Officials of the U.S. Federal Reserve aired their differing views last week about when the Fed should raise interest rates or cut back its $120-billion-a-month bond-buying program.
The U.S. Federal Reserve will need to raise interest rates late in 2022, not in 2023 as bank officials determined at their meeting earlier this month, Raphael Bostic, president of the Federal Reserve Bank of Atlanta, said on 23 June in a National Public Radio interview.
“Given the upside surprise in recent data points, I pulled forward my projection,” he said.
The U.S. Federal Reserve now forecasts a 7-percent surge in the nation’s GDP this year and inflation is running far above the Fed’s 2-percent target rate, he noted.
While the bank had thought inflation might run hot for two or three months, the likelihood now is for its current pace to last six to nine months, he said.
Another “three or four months” of labor-market improvement should allow the Fed to consider beginning to curtail its $120 billion in monthly bond purchases, Bostic added.
In contrast, “it is not the time now,” to change course “because the economy is still far from maximum employment,” John Williams, president of the Federal Reserve Bank of New York, said in 24 June comments quoted by The Wall Street Journal.
Williams declined to predict the time when the central bank would raise interest rates, saying “it depends” on the speed and strength of the economy’s recovery.
“Once the recovery is complete and the economy’s in a very good place, we can take back the low interest rates and get them back to more normal levels,” he said.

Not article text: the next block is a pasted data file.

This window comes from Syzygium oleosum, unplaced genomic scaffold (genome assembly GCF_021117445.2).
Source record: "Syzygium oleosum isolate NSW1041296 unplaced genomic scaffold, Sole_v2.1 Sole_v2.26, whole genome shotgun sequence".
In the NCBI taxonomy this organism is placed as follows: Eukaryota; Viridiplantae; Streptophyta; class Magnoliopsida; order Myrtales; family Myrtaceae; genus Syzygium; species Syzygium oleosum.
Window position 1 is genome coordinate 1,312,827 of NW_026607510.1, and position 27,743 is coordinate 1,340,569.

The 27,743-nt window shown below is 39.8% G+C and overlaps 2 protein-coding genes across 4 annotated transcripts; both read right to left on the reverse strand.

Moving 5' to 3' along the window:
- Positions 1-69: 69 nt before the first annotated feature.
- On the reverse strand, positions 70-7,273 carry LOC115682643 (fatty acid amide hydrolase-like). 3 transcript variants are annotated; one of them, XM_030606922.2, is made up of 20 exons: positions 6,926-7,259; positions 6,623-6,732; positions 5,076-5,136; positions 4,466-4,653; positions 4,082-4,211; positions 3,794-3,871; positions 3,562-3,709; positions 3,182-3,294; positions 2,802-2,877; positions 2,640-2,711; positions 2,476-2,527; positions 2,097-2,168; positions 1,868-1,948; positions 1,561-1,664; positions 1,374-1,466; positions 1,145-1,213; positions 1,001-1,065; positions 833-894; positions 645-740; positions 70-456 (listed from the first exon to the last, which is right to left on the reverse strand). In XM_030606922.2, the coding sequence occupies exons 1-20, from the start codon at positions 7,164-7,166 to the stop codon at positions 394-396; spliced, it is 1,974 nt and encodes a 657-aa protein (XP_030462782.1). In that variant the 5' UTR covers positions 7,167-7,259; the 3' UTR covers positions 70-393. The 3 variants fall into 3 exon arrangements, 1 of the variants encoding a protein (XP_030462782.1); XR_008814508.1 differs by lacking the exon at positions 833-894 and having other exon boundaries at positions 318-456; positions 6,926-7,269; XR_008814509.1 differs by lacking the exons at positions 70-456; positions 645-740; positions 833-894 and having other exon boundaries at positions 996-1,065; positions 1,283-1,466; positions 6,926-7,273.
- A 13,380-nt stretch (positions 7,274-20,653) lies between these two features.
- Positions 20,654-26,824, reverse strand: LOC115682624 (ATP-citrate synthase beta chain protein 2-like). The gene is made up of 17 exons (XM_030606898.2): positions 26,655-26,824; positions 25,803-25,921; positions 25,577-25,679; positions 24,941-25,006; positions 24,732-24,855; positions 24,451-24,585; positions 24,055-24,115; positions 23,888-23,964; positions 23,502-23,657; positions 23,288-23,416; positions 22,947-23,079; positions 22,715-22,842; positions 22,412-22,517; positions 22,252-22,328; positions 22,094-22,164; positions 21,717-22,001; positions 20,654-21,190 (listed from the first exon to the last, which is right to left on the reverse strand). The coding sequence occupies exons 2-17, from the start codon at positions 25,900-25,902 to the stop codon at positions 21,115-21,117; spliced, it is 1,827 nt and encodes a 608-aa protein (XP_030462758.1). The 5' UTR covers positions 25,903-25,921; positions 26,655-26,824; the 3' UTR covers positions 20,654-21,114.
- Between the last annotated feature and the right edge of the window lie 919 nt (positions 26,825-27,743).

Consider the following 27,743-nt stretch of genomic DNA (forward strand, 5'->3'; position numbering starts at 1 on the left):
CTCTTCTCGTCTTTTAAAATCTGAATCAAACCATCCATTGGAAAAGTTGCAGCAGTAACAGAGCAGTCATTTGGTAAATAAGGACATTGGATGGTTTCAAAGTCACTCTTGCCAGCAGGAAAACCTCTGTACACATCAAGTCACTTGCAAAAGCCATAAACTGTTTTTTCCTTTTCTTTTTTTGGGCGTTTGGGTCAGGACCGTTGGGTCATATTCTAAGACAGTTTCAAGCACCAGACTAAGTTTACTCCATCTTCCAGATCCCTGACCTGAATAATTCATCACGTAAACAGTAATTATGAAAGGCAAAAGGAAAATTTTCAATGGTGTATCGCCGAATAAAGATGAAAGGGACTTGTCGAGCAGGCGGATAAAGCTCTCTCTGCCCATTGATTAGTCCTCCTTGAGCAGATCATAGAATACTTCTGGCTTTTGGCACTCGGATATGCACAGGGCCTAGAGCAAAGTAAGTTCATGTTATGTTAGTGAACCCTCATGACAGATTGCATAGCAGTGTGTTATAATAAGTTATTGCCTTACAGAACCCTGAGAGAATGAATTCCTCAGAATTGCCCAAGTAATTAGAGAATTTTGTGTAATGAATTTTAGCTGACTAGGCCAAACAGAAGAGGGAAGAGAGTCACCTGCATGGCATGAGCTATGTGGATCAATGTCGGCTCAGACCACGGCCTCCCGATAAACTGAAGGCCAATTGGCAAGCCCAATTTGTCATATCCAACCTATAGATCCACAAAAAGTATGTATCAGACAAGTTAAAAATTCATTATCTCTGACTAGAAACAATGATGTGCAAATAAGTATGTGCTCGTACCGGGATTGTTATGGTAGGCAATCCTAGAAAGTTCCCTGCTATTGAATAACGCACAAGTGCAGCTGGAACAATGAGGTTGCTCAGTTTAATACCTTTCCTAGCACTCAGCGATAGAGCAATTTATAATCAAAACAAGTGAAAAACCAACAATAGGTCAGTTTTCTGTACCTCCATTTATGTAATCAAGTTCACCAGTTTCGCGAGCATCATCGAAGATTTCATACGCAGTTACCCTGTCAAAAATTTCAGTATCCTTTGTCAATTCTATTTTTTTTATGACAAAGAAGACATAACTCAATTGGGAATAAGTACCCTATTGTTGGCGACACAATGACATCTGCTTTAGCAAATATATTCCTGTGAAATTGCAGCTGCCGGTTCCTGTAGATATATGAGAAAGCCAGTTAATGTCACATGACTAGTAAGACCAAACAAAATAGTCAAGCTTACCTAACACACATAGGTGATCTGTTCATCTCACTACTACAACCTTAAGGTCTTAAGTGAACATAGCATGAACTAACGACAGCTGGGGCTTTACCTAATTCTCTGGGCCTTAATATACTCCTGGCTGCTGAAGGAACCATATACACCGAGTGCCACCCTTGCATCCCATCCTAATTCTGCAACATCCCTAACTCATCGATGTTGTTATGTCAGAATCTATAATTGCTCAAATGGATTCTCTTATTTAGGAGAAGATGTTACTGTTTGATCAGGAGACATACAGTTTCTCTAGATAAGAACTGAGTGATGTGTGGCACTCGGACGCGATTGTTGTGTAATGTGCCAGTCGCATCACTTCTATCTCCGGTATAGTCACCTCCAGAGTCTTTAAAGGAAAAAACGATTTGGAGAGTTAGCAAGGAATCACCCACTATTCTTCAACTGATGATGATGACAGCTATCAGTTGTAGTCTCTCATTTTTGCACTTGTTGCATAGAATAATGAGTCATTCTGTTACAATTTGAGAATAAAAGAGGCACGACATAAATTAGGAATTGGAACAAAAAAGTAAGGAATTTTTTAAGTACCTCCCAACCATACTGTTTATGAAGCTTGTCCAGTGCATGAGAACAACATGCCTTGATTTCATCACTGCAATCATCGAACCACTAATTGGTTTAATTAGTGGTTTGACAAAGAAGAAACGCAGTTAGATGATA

The economy is recovering faster than expected, Williams acknowledged, and he reiterated the bank’s view that inflation’s current surge is temporary.
On 23 June, Michelle Bowman, one of the Fed’s seven governors, reiterated the Fed’s belief that inflation is being fueled by supply-chain disruptions that will fade. However, she did not say how long that would take.
Bowman was speaking at a Federal Reserve Bank of Cleveland conference.
Inflation will ease to slightly above 2 percent by the end of this year, Eric Rosengren, president of Boston’s Federal Reserve bank, has predicted.
In December, 12 of the Fed’s 18 governing officials thought rates would need to increase some time in 2024; earlier this month, seven thought the rate boost should come in 2023.
TRENDPOST: At his December 2020 press conference, Fed chair Jerome Powell pointed to “disinflationary pressures around the globe” and said “It’s not going to be easy to have inflation move up.”
A month later, Powell acknowledged that inflation was on the move but said any rise above the Fed’s 2-percent target rate would be “transient.”
On May 4, Janet Yellin made an offhand comment that president Joe Biden’s then $4.5-billion infrastructure plan could prompt the Fed to raise rates.
Her remarks sent the stock market tumbling, after which Yellin tried to mop up after herself, saying in a public statement that she was not recommending the Fed raise rates or trying to sway Fed policymakers at the Biden administration’s behest. If anyone “appreciates the independence of the Fed, that person is me,” she emphasized.
Now we see Fed officials quickly redialing their expectations for an interest rate increase from 2024 to 2023 to 2022.
The Fed should not wait even that long but should raise rates before this year ends, the Bank of America said in a research note this month. (See related story.)
Holding rates at their current rock-bottom levels “seems to me at the edge of absurd,” former treasury secretary Lawrence Summers said at Coindesk’s Consensus 2021 event last month.
“We used to have a Fed that reassured people that it would prevent inflation,” he said. “Now we have a Fed that reassures people that it won’t worry about inflation until it’s staggeringly self-evident.”
TREND FORECAST: Even if inflation stays above 3 percent by the end of this year, one point above their 2 percent limit, the Fed will resist raising rates when equities and the economy begin to weaken.